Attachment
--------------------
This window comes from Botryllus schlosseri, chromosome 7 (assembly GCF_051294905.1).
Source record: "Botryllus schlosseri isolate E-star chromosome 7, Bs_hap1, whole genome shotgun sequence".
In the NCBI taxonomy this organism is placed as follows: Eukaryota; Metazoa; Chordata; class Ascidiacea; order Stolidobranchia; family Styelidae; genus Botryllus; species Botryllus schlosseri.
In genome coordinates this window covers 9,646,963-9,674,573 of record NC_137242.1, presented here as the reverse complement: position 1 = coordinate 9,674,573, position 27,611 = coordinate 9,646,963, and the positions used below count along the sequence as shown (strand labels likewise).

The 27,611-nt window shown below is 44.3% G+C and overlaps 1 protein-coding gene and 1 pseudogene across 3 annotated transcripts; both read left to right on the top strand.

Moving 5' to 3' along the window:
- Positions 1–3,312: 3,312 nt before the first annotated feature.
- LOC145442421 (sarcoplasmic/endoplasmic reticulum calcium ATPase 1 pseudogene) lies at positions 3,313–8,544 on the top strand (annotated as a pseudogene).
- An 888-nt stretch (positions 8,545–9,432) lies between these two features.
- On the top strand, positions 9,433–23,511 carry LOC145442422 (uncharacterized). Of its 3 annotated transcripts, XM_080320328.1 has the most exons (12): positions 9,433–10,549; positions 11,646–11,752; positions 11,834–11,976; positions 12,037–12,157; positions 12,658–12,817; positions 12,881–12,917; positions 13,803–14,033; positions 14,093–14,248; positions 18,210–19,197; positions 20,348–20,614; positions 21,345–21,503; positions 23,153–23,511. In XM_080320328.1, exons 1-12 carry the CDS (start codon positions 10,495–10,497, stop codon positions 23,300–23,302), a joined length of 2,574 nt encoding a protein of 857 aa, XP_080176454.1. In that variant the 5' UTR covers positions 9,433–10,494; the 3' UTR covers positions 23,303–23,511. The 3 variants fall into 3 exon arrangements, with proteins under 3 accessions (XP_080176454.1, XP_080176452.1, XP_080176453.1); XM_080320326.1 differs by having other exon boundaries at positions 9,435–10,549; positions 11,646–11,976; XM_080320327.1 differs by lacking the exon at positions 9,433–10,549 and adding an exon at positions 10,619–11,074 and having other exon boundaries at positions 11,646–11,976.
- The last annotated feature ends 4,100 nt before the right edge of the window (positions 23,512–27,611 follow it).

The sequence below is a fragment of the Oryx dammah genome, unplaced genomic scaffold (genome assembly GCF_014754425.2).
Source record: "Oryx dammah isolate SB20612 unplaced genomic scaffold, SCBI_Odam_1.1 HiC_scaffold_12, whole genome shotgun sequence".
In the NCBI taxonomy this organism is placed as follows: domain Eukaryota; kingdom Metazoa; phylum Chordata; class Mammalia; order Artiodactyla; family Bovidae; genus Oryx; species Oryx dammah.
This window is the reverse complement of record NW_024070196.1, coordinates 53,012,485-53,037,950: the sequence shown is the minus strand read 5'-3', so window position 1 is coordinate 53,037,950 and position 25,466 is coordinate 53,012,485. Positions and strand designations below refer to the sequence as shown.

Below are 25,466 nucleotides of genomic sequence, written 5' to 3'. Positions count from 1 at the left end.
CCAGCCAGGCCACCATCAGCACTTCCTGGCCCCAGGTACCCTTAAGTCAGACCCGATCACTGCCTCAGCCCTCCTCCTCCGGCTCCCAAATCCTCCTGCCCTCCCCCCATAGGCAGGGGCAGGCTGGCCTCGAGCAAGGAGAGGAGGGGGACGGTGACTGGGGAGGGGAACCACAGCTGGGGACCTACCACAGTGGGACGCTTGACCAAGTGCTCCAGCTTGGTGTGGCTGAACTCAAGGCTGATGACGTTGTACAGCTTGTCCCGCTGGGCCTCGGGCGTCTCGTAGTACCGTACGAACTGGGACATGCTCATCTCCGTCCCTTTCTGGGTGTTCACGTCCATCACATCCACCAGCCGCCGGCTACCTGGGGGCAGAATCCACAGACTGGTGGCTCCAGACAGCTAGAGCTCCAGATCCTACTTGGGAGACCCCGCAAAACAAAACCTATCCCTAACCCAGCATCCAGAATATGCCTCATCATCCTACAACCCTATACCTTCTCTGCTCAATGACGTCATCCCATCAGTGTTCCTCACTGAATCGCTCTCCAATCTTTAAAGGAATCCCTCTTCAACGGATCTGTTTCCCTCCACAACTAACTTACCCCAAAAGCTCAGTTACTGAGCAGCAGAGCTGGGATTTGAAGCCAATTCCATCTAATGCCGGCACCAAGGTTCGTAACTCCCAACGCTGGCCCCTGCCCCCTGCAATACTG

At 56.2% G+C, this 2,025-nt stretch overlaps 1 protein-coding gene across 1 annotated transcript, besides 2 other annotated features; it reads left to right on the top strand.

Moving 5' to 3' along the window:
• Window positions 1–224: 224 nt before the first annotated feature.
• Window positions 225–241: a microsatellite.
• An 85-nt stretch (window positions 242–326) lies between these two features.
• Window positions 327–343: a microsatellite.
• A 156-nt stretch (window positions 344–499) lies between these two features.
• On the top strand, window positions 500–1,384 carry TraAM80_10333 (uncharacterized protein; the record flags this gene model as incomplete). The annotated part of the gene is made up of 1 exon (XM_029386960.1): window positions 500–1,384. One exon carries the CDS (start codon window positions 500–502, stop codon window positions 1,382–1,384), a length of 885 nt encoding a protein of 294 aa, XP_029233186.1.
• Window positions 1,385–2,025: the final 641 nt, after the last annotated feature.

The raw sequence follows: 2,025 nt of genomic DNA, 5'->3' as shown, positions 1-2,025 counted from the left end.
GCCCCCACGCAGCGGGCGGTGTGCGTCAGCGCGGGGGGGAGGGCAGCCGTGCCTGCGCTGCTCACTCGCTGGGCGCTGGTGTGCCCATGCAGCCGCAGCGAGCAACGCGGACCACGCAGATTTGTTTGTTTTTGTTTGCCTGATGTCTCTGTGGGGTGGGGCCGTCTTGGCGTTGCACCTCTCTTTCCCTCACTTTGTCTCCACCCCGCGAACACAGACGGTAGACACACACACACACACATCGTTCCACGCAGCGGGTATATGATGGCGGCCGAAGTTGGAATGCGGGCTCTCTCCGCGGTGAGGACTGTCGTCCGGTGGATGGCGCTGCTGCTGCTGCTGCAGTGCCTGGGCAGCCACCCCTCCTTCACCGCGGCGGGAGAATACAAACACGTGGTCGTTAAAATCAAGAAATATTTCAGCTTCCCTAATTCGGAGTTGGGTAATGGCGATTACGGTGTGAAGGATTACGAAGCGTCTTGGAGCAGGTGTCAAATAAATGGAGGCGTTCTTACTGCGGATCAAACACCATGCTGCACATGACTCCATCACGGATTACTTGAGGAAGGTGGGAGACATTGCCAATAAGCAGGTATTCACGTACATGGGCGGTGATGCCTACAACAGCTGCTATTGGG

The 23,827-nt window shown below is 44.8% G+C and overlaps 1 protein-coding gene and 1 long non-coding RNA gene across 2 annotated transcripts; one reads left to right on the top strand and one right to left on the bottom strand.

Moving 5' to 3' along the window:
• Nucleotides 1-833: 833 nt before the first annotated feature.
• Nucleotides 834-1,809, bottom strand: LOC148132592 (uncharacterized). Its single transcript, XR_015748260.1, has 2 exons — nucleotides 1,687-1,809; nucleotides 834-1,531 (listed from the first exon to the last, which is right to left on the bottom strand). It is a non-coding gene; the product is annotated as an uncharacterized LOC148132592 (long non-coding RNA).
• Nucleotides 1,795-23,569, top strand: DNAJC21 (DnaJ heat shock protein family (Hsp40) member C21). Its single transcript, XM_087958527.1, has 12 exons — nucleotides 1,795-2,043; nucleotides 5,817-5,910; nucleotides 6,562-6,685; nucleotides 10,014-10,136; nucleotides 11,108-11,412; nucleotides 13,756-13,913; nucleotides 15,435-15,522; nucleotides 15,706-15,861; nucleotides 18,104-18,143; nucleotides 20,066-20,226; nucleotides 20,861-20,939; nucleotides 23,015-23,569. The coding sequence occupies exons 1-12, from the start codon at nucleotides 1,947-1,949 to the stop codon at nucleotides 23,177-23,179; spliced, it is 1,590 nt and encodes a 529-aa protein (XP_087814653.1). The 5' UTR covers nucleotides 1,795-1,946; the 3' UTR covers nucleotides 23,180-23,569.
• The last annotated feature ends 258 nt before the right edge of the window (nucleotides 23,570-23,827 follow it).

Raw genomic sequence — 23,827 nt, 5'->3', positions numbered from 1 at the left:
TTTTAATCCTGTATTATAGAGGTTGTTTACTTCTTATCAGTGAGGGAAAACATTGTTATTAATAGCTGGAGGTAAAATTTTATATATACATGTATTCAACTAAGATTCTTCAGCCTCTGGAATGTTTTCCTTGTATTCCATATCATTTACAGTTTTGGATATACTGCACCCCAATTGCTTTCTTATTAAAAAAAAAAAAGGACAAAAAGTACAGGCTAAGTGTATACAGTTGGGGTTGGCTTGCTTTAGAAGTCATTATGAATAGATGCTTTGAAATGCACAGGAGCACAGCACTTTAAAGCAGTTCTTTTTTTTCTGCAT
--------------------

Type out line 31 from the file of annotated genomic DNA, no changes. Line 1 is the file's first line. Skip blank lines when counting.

• Nucleotides 1-833: 833 nt before the first annotated feature.